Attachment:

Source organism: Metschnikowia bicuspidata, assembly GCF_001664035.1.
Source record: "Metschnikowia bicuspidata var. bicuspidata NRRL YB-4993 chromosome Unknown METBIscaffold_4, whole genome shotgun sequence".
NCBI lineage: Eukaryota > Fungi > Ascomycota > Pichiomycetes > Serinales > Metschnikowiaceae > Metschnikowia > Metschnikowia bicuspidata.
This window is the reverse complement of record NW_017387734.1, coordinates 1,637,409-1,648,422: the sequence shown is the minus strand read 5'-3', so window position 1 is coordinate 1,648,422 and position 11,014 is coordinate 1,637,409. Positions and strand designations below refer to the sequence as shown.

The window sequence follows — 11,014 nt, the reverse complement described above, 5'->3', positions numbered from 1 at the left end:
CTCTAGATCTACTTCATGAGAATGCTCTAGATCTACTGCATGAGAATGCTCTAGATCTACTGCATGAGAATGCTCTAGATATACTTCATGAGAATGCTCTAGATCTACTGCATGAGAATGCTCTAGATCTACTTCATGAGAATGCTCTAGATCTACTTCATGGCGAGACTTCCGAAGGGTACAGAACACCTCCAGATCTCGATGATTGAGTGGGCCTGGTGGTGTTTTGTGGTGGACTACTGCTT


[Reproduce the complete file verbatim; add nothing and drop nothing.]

Source organism: Metschnikowia bicuspidata, assembly GCF_001664035.1.
Source record: "Metschnikowia bicuspidata var. bicuspidata NRRL YB-4993 chromosome Unknown METBIscaffold_4, whole genome shotgun sequence".
NCBI lineage: Eukaryota > Fungi > Ascomycota > Pichiomycetes > Serinales > Metschnikowiaceae > Metschnikowia > Metschnikowia bicuspidata.
This window is the reverse complement of record NW_017387734.1, coordinates 1,637,409-1,648,422: the sequence shown is the minus strand read 5'-3', so window position 1 is coordinate 1,648,422 and position 11,014 is coordinate 1,637,409. Positions and strand designations below refer to the sequence as shown.

The window sequence follows — 11,014 nt, the reverse complement described above, 5'->3', positions numbered from 1 at the left end:
CTCTAGATCTACTTCATGAGAATGCTCTAGATCTACTGCATGAGAATGCTCTAGATCTACTGCATGAGAATGCTCTAGATATACTTCATGAGAATGCTCTAGATCTACTGCATGAGAATGCTCTAGATCTACTTCATGAGAATGCTCTAGATCTACTTCATGGCGAGACTTCCGAAGGGTACAGAACACCTCCAGATCTCGATGATTGAGTGGGCCTGGTGGTGTTTTGTGGTGGACTACTGCTT